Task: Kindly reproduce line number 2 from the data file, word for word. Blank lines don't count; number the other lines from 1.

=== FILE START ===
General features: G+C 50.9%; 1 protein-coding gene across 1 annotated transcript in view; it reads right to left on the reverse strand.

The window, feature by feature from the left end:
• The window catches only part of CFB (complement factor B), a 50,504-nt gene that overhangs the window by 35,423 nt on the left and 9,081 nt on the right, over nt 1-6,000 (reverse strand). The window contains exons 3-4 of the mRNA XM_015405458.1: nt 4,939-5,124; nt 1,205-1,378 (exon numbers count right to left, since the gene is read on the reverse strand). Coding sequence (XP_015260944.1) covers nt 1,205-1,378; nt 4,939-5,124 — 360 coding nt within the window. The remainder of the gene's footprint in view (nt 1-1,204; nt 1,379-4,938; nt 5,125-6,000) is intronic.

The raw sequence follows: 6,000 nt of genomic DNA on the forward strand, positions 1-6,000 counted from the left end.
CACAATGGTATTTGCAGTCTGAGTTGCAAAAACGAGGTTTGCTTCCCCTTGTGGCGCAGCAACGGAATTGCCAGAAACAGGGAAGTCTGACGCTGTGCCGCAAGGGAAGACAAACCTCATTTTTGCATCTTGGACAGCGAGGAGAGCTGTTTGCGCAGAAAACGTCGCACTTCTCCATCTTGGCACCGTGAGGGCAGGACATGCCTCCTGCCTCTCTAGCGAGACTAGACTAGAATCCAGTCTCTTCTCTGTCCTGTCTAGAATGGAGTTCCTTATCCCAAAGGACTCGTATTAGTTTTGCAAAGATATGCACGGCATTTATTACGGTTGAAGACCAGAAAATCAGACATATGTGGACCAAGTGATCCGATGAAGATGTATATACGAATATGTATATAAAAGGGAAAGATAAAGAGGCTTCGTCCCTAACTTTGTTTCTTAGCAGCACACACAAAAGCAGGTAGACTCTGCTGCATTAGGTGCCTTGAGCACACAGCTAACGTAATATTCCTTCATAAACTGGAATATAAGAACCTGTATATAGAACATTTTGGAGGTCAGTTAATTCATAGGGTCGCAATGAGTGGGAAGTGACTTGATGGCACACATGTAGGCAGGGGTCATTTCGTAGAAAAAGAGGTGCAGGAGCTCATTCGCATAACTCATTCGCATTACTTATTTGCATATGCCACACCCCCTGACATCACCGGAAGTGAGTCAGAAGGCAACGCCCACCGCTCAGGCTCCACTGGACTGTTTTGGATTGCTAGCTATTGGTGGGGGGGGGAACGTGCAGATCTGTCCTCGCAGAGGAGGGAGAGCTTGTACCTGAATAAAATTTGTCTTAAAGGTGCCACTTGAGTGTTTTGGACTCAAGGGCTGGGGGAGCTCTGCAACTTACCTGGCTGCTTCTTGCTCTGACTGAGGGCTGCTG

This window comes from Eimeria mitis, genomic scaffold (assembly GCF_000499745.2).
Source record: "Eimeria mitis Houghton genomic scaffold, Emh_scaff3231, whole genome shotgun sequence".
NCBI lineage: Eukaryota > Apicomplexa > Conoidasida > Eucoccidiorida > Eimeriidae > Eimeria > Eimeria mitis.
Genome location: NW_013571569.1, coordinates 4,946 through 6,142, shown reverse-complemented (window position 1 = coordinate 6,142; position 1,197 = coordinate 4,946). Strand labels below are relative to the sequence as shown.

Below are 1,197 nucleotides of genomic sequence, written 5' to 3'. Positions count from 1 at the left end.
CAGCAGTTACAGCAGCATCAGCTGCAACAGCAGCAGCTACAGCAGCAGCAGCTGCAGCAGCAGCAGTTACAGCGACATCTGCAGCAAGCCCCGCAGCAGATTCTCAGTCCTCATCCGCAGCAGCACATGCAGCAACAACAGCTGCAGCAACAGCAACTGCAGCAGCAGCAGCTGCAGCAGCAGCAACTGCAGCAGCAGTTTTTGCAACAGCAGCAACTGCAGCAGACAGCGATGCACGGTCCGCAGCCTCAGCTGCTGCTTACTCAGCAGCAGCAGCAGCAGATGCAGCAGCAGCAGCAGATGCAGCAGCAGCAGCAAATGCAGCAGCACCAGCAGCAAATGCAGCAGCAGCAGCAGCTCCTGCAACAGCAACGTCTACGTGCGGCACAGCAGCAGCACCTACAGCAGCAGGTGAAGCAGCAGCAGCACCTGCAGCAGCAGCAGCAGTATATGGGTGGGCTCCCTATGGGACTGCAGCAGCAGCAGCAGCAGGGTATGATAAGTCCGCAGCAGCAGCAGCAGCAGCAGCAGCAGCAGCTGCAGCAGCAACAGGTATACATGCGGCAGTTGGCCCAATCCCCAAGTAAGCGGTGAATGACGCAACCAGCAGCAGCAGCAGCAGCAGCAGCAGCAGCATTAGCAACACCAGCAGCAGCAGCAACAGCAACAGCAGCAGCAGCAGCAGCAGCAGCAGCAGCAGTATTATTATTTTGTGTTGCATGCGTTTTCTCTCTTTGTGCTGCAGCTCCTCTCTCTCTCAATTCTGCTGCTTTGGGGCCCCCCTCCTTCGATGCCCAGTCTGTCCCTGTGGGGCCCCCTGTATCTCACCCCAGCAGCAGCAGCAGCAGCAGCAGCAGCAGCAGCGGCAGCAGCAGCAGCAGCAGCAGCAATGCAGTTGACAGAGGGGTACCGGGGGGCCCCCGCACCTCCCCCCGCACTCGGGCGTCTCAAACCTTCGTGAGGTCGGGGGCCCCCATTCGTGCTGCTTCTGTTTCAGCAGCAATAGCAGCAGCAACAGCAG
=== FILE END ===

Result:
The window, feature by feature from the left end: